How are they communicating? Do they talk directly to one another? Or do they take advantage of electronic communication, using email, texts, and cell phones to communicate?
Technology has opened up a realm of connectedness the world has never seen before, but that doesn't mean it is efficient or effective. Email, texts, and brief phone conversations can turn into a fragmented conversation. Data gets lost, and the information is not tracked accurately.
Technology can also fill in the holes. Using a uniform, collaborative method of information sharing can eliminate much of the disintegration of information by keeping a common log of information to which everyone has access.
Some communication can be automated. Instead of getting everyone together in a group to convey basic information, use technology to create automated notifications and updates. Document review is one area where technology can help by bringing all points of view together in the same document without having everyone in the room at the same time.
Accountability is a big driver of communications and one that software is very good at taking care of. Log-ons, additions to records, changes, and anything else has a time and date stamp plus the identification of the person who did it.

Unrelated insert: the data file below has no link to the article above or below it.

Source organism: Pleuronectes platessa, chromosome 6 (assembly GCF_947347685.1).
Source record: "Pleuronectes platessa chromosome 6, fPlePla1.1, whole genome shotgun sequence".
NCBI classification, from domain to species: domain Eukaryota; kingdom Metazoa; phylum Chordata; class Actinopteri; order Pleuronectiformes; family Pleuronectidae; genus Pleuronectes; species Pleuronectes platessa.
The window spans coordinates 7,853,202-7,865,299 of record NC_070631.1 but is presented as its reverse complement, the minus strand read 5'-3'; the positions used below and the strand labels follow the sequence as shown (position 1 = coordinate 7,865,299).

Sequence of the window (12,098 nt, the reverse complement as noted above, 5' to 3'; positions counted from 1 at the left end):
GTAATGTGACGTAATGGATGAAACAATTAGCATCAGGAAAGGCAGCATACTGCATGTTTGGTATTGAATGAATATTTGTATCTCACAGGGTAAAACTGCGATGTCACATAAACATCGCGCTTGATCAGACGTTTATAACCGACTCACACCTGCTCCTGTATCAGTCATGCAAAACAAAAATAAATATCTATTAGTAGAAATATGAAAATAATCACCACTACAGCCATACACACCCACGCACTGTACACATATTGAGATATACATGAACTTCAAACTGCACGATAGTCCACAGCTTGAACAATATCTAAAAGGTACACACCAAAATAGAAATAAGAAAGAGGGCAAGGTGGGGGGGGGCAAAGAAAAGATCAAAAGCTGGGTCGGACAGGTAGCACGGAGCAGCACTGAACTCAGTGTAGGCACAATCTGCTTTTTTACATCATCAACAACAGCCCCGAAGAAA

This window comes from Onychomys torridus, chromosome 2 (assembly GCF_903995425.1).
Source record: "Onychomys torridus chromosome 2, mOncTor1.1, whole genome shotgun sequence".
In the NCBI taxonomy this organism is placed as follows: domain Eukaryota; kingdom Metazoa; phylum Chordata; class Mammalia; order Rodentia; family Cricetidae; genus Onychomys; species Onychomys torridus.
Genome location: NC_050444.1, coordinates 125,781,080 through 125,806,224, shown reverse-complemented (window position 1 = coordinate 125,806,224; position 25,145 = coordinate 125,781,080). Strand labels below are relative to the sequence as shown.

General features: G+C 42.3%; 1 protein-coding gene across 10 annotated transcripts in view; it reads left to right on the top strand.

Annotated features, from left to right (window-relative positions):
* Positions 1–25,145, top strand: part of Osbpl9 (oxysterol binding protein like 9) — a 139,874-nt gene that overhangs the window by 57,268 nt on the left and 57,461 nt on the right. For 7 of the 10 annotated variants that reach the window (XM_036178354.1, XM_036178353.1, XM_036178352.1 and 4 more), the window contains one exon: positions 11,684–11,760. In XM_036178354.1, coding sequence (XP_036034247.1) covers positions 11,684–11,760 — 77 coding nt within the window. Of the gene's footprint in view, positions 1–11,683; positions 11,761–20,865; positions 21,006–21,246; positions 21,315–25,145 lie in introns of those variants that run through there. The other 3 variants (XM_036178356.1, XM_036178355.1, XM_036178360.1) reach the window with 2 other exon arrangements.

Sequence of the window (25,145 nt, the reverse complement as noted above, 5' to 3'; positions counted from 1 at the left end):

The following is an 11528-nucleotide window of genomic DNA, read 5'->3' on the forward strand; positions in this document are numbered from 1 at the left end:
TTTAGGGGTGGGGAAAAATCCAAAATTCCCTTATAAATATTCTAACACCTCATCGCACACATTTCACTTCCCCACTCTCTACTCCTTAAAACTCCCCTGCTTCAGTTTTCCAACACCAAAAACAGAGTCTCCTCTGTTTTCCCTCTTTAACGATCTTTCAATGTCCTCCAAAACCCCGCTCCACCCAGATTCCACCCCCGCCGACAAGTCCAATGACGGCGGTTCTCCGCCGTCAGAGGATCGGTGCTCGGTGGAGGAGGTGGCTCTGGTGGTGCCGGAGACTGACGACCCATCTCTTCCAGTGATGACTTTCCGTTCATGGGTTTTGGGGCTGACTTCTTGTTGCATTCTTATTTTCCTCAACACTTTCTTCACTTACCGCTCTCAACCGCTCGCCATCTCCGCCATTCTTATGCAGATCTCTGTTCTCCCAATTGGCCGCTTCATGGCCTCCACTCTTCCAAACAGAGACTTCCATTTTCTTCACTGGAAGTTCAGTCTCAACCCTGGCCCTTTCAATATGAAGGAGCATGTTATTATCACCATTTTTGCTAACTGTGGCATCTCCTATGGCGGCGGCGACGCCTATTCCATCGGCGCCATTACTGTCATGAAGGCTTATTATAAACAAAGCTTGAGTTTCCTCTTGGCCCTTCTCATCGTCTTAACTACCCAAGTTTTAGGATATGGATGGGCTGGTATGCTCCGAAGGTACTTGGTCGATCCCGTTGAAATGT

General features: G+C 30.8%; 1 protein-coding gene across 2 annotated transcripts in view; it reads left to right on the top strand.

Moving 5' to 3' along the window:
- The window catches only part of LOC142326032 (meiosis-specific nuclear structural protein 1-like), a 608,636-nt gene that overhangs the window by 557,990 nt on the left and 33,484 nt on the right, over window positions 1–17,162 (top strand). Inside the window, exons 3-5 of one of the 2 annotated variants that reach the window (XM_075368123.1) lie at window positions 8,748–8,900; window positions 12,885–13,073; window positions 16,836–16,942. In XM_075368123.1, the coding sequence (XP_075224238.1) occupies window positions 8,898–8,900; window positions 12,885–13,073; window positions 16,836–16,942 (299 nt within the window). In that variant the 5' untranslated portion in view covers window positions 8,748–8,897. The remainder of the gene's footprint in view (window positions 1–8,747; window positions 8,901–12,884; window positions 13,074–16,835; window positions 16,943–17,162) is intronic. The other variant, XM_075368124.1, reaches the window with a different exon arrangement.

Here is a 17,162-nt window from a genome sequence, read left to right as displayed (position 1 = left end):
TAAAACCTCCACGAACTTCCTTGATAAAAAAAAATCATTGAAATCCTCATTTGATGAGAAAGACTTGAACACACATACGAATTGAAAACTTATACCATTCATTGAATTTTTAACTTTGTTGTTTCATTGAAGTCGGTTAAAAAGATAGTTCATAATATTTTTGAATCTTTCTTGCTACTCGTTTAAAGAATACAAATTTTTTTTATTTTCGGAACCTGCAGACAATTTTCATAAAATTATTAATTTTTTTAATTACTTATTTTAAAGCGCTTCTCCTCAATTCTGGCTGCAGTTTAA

When and how to automate communication
When you want real-time notifications of events, you can automate the system so anytime someone makes an update, a notification is sent to interested parties. You don’t want to notify everyone of everything that is going on all the time. You do want to make sure the effected parties will get the information needed to continue the work.
Weather notifications, delays in shipping, and schedule changes are all good candidates for automated notifications.
If the communication problem is one of keeping up with documentation, you can use a software solution to keep track of reports. Many solutions have a database where a report can be classified as complete, incomplete, completed improperly, and missing. An automatic notification can be set up to make sure everything is completed correctly and on time.
Dashboards have become very popular. These are screens that provide a quick look at the status of a variety of areas. If you want to know more, you can take a deeper dive. Dashboards have become the best way for executives and others to keep up with what’s going on without trying to visit every single jobsite.
Whenever more than one person is involved in a project, there will probably be a miscommunication at one time or another. Multiply that by the number of people involved in a construction project, which is, as we always say, very complex; miscommunication can run rampant if you aren't diligent about keeping things clear.
If you can make sure everyone is engaged in every discussion, every time information is passed along and find a way to make a record of that discussion, the fewer communications problems you should see.